Beginning a new adventure- welcome to Poland Part 2

The next morning we met up in the city center with one of our coordinators, Asia, which is Joanna. Emelyn and I went into the tram, hoping to reach the planned destination. Going by tram is actually nothing special, but it suddenly becomes more exciting when you are in a new city, not knowing any of the stops and the very least if you are not able to read them without breaking your tongue. I mean Czerwone Maki (which is “Red Poppy) is an easy one but try to read out Rzmeslnicza was impossible.

Reaching the station, we could already see a tall guy, breaking through the crowds of pedestrians like a lighthouse, accompanied by a woman who introduced herself as Asia later on. Our lighthouse turned out to be Theo, 1,90m and from Germany, more in particular out of a city which is maybe 2 hours away from my city. To understand the German culture a little bit more let me explain to you something. Usually, when abroad, people tend to stick together when they meet somebody out of their country, but this does not count for Germans. We try to avoid each other as much as possible because if there is another German than this place must be quite touristic. Though that natural habit, which seems to be in the in the genes of the Germans, we got along well. Theo is not a man of many words thus, he was hardly speaking which made it quite difficult to establish a conversation at first, but we got slowly into it, cracking open that shell.

Last but not least Dylan arrived. He had some trouble finding the stop, so we had to look for him, but we made it.  By now we were two French and two Germans on the way to discover the city and getting our monthly ticket. Ironically only I and Theo got the monthly ticket because we had all the documents which were required for it (perfectly German I know).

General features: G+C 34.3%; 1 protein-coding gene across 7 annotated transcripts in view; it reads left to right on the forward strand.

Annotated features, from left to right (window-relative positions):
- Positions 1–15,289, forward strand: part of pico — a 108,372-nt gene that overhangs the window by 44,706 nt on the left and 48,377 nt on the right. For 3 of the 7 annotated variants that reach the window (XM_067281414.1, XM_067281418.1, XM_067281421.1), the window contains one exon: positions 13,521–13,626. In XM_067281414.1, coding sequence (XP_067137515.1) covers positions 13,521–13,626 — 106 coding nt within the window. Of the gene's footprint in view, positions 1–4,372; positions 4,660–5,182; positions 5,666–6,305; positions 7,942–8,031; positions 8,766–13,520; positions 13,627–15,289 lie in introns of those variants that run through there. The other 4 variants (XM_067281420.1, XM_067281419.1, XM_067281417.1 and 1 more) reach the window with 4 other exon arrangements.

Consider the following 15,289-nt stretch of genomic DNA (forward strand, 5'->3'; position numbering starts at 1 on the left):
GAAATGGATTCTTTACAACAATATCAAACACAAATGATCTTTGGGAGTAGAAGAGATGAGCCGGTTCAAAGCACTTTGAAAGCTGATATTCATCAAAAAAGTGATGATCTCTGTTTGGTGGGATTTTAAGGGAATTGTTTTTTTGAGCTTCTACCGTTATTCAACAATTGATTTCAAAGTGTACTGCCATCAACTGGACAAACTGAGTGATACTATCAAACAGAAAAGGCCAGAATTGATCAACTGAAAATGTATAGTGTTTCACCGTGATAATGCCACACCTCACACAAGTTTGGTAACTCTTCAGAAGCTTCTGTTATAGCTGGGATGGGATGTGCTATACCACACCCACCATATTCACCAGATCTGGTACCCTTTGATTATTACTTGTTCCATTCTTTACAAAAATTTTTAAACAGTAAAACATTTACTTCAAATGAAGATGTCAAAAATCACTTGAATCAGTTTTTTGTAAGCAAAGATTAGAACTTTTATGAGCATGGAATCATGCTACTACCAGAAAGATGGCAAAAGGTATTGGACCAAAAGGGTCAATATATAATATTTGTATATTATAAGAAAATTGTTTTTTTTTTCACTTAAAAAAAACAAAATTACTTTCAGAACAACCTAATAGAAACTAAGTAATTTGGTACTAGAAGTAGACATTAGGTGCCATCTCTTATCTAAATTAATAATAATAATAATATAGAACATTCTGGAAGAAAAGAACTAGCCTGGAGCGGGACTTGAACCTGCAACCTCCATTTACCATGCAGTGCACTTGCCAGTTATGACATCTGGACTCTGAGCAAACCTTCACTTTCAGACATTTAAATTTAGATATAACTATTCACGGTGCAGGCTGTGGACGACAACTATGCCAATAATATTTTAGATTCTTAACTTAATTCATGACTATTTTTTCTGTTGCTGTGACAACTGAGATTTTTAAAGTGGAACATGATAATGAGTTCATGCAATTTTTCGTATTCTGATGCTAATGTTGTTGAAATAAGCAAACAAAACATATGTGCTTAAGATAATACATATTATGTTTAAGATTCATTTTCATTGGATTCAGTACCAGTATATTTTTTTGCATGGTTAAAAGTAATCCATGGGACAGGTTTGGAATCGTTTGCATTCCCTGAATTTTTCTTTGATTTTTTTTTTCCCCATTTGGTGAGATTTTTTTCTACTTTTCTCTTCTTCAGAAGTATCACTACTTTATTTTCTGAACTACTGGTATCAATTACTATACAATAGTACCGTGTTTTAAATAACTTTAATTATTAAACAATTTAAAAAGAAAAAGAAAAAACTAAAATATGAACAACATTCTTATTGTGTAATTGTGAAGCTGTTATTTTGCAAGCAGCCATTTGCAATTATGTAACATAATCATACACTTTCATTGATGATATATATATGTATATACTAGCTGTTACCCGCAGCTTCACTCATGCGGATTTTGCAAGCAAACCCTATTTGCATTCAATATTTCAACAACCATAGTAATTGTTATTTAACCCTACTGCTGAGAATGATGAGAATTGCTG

If one does an ESC (European Solidarity Corps), one always gets a mentor, which is usually a person, who already did an ESC and now wants to accompany new volunteers leading them to treasures the former volunteers achieved, thus making the stay here more pleasant. Also, they help you to get to know the culture better and how everything works. My mentor is Tiago from Portugal, living and working here in Krakow for several years, but this is a topic for a different time. We want to focus now more on Emelyns mentor, Fernando, also from Portugal, who invited us the next day to an all you can eat breakfast. We gladly took that opportunity and met the next day at Plac Nowy to enter that restaurant.

Fernando is a livable, joyful partygoer who loves showing the new volunteers around, presenting places in which one can enjoy a cold one together with one’s friends for a good price as well as which clubs are worth it to be checked out. As we entered that place Dylan arrived with somebody nobody knew. Her coppery hair made me ask myself first if this is a natural color or not. While I was thinking about that her hazelnut colored eyes were running over every face on the table and she introduced herself as Pia. Pia from Spai… I’m sorry it is not Spain it is Catalonia!

Sitting together while having breakfast, getting to know more about each other. Or let’s put it that way getting to know about me and Fernando because we were the only ones who talked. Pia joined us sometimes but due to the fact that she just arrived late in the evening the day before, she was not really in the state of talking much. Theo did not say a word, always listening but not commenting on anything.

Finishing the breakfast and starting to walk around in Kazimierz, the former Jewish quarter of Krakow we discovered several restaurants and bars which waited to be checked out, places we wanted to go and clubs we planned to discover but anything at its time. Fernando brought us to one of the many Kopiec of Krakow, hills which function as viewing points, but you got to walk a little bit to get up there and let me tell you that the shoes Emelyn wore elevated her nearly to the Hight of Theos forehead, making them rather suboptimal for walking up this kind of mountain. In the end we made it and had a nice view over the city, though I have to admit, that Krakow is a city which one has to walk through to discover its beauty, from above its rather boring. While being up there we talked and randomly spoke about our age. That was the moment Pia said that she is 17 years old….



Me, Sebastian and I know those pidgeons are disgusting…

Leave a Reply